We decided to call her Mystic.
A few days later, Mike visited the farm for the first time since Mystic’s arrival, took one look at her, and said “That’s the horse from your dream.”
What? How could I have missed that? He was right. Yes, she had a stunning white blanket covered in dark red spots, but from the shoulder forward, she was a lilac roan with boatloads of flowing dark mane. Now she really scared me.
It didn’t take long to get over the hesitation about learning from Mystic. I spent as much time as I could with her. She taught me patience, determination, how to listen and not jump to conclusions. She taught me about compassion and giving and friendship. It became hard to tell where I ended and Mystic began.
In 1999, we didn’t know nearly as much about Cushings as we do now, and Mystic’s case was very advanced. We didn’t know the role diet played in managing symptoms, nor was pergolide available as a treatment. Cyproheptadine was the only medical option and it did not seem to help. About eight months after she arrived, Mystic entered a battle with laminitis. Pat and Cheryl would tell me how much pain she was in, but on the days I was at the farm, Mystic would prance and trot and disguise her discomfort. After two weeks of this, she could hide her pain no longer and I knew it was time to let her go.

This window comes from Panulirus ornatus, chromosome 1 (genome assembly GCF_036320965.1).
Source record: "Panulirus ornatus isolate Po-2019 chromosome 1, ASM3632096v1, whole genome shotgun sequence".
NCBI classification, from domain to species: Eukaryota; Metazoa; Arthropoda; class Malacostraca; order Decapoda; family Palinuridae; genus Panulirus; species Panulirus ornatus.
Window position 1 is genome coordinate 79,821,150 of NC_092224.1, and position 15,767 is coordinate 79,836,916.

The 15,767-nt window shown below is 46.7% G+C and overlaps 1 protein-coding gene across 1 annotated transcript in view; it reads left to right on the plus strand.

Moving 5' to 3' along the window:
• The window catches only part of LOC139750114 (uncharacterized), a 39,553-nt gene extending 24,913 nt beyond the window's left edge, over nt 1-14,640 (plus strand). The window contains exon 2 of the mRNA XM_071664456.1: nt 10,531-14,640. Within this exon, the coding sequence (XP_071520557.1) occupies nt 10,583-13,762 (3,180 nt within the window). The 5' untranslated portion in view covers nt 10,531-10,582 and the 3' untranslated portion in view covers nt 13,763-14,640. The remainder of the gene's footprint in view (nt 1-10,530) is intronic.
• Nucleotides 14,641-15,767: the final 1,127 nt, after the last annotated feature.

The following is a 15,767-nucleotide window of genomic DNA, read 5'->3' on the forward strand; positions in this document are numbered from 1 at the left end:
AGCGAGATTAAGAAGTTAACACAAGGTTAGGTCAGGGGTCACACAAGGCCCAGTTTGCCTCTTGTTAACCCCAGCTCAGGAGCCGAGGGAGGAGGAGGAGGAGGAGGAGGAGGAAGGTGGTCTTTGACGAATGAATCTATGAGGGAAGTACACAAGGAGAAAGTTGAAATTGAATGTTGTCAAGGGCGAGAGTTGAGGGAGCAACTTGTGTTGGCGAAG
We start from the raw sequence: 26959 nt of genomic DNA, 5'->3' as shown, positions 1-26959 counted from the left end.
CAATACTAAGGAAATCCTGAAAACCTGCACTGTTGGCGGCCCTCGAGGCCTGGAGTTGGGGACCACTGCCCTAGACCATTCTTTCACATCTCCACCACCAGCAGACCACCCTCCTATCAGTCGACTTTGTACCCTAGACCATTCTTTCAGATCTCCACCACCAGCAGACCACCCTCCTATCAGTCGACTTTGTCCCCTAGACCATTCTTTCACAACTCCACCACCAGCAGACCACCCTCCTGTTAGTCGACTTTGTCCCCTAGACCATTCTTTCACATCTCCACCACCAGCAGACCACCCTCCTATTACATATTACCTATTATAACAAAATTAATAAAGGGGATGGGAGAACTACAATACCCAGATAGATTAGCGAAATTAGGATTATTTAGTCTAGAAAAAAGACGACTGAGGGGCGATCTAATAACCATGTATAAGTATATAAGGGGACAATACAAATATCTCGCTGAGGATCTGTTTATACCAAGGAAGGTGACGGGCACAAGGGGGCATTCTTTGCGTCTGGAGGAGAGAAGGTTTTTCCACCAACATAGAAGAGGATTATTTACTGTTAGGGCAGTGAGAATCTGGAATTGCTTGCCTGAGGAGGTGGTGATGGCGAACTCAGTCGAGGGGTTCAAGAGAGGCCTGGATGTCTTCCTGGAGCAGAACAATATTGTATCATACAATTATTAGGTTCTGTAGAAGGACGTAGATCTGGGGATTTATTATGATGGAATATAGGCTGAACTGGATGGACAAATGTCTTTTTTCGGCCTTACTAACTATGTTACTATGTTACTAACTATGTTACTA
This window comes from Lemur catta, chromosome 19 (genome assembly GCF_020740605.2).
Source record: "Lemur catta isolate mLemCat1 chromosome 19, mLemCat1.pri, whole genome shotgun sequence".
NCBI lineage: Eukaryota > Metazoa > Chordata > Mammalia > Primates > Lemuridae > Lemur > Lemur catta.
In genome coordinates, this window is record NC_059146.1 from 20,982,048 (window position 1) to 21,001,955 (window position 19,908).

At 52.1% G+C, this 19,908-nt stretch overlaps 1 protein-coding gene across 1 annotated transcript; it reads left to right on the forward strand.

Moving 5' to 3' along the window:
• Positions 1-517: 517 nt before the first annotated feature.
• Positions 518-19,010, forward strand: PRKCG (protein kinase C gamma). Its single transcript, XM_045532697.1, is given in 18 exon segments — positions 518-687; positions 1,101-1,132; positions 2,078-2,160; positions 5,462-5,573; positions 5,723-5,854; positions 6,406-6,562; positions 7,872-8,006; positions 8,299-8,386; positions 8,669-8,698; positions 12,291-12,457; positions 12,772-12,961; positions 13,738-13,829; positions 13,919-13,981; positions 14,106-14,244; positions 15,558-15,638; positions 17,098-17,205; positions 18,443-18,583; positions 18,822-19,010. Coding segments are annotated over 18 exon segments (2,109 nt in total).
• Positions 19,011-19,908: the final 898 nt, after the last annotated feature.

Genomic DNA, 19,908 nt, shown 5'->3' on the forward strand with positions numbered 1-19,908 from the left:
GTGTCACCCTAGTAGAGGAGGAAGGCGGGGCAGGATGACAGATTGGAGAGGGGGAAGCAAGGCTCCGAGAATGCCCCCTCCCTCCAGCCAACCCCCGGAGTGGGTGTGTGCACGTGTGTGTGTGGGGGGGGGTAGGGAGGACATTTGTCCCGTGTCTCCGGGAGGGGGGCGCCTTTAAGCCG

On the day Mystic was to be euthanized, before the vet arrived, I gave her a big portion of cooked apples, brushed out her mane and tail and tried to hold myself together. The veterinarian, that day, was accompanied by a group of students. At first I resented the intrusion of this crowd on such a private moment. I said goodbye, then turned the lead over to one of the students as the vet prepared the injection.
JJ and I stood back, trying to stay in control. As everyone closed in around her to watch the procedure, Mystic looked though the crowd and locked eyes with me. A shaft of light glinted off of her right eye like a laser beam aimed directly at mine. JJ let out a heart-piercing wail as the light left Mystic’s eye, just as the injection was administered. JJ was devastated, as was I. She was gone.
Or so I thought.
Thirteen years later, I realize that only her body was gone. In spirit and in strength, that determined little mare is with me every day. She gave me the courage to dive head first into advocating for equine elders, to take on a group of horses that was not given much consideration in the world of veterinary research at that time. That last glint of light from her eye is something I will always remember as a directive. “I’ve taught you what I could in this short time. Now go put those lessons to good use.”